Developer: Nintendo EPD
Platform: Wii U (Also Available on Nintendo Switch)
ESRB Rating: E10+
My Rating: *****/5
After years in the making, the latest installment of “The Legend of Zelda” series has arrived with “The Legend of Zelda: Breath of the Wild.” Arriving just in time for the 30th anniversary of the series, Nintendo has crafted a highly immersive entry in one of their biggest series and an experience that honors the lineage of the series while also marking an ideal game for newcomers to enjoy.
The game opens with the player character, Link, awakening from a slumber of 100 years. In that time, an ancient being known as Calamity Ganon has taken over the land of Hyrule. It falls to Link to explore the land and save it from disaster as Ganon once again threatens to consume the kingdom in darkness.
While the premise is familiar to anyone who’s played any of the prior installments, the execution is where the real draw of the game comes in. The dungeons of the main quest can be played in any order the player desires, and the land of Hyrule is the most massive depiction in any of the games to date. There are no boundaries or load screens to hold the player back from exploring the land, and the challenge of the game comes from how the player overcomes whatever obstacles are before them. Whether you’re a new player or a longtime fan of the series, your abilities will be tested as you are on your quest to save Hyrule.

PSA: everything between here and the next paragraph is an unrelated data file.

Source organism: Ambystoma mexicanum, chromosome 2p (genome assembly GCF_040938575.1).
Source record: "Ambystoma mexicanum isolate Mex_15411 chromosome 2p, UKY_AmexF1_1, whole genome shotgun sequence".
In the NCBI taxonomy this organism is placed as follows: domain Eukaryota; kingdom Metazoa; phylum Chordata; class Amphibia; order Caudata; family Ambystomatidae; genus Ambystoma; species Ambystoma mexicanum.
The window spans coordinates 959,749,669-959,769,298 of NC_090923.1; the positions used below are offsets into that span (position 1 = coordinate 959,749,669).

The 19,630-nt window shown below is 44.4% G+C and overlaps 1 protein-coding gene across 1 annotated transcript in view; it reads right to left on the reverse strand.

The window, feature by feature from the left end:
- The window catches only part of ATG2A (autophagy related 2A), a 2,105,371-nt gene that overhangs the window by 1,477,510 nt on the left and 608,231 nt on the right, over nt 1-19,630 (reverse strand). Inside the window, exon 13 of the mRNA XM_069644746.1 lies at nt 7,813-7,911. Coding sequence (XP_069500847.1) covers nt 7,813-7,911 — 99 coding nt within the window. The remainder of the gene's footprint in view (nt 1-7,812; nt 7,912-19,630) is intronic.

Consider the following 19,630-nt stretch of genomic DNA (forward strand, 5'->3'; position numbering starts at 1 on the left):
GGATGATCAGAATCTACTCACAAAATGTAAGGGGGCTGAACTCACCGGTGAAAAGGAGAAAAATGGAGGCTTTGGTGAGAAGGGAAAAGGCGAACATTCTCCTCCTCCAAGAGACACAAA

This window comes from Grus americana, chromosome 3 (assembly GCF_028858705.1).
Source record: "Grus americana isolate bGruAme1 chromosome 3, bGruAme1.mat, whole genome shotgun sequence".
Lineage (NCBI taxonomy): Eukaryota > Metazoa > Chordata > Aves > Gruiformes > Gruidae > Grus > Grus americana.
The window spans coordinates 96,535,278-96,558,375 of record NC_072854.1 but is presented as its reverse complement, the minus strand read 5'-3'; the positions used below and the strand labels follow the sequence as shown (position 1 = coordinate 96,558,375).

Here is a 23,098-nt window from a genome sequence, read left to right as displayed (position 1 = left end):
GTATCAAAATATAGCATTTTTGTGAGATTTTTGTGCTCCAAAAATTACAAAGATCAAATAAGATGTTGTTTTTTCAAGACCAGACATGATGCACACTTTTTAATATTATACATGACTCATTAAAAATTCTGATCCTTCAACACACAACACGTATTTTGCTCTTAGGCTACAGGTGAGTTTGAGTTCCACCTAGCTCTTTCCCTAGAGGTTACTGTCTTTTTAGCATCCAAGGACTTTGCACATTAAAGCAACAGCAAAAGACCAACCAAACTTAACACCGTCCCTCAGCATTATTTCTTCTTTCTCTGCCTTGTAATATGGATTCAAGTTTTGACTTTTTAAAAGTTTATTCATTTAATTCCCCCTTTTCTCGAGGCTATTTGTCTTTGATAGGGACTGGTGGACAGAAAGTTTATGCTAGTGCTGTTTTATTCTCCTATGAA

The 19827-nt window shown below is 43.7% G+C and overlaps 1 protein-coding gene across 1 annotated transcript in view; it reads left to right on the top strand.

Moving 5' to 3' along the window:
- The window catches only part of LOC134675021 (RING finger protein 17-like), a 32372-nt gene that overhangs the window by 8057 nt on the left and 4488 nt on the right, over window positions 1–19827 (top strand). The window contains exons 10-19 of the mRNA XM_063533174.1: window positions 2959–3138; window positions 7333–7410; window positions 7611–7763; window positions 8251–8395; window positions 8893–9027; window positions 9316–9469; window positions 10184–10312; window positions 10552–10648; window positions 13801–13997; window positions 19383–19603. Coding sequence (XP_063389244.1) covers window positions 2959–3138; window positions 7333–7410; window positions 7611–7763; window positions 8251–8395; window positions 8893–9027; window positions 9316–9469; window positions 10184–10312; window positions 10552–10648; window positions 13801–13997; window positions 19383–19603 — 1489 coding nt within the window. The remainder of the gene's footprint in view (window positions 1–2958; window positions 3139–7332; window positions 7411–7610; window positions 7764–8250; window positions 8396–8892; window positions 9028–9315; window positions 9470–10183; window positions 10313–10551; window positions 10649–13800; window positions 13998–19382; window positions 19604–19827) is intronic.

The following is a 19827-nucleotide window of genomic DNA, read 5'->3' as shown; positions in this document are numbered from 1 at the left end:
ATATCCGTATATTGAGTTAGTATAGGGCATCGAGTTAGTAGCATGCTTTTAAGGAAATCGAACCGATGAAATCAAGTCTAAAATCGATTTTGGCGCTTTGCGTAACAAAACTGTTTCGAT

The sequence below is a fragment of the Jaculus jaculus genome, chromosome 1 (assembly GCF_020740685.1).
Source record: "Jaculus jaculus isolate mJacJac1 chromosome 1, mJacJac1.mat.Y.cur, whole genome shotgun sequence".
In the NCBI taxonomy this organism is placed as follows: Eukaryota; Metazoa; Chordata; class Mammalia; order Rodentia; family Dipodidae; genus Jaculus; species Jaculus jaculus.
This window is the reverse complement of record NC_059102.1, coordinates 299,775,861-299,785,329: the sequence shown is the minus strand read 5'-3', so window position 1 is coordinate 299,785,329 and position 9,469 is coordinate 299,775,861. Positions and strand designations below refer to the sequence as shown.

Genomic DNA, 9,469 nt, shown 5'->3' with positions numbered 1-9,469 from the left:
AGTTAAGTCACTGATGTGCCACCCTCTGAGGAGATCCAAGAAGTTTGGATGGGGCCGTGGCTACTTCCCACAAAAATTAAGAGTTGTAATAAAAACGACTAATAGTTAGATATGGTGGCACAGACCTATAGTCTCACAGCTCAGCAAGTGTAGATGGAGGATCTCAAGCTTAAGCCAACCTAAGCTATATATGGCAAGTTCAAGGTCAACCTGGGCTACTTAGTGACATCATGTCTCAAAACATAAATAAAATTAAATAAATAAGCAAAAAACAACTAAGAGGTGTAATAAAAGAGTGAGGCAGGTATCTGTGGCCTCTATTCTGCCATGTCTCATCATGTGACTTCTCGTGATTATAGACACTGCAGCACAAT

The game is also filled with all sorts of great little touches. When Link tries to kick open a chest to retrieve his clothes for his adventure, he actually holds his leg in pain. Certain foods possess different benefits in your adventure. Eating a hot pepper can help you keep warm in cold climates, and cooking random ingredients together will produce a dish that can heal you, but Link is visibly disgusted when he tries to eat it on your item screen. The graphics are also full of vibrant colors and a visual style that pushes the Wii U to its limits. The land of Hyrule and its inhabitants are almost like a painting in the way they’re rendered and how they move, blending the more realistic style in entries such as “Twilight Princess” and the cel-shaded, Studio Ghibli-infused style of games such as “The Wind Waker.”
While there is a learning curve compared to previous entries in the series, there is a great sense of satisfaction from finding out how accomplish certain tasks. The trials you complete grant you mystical powers to help you solve puzzles, and there is a wide variety of weapons and items to use in your quest. Even if some of them are rare or break after repeated use, you continue to acquire better weapons throughout your journey.
Even though Eiji Aonuma has admitted to never beating the original “Legend of Zelda” on NES, he has succeeded tremendously in recreating that experience for “Breath of the Wild.” As the last major first-party release on Wii U and one of the first major ones on the Nintendo Switch, it’s an ideal game to celebrate 30 years of “The Legend of Zelda” and easily the best entry in the series since “The Ocarina of Time” on Nintendo 64. It’s well-worth playing for both newcomers and true believers alike. Nintendo had a lot to live up to when the title began development, and “Breath of the Wild” has exceeded every expectation possible and delivered one of the best games in recent memory. It is highly recommended on Wii U and Switch.
Review by Steven Pryor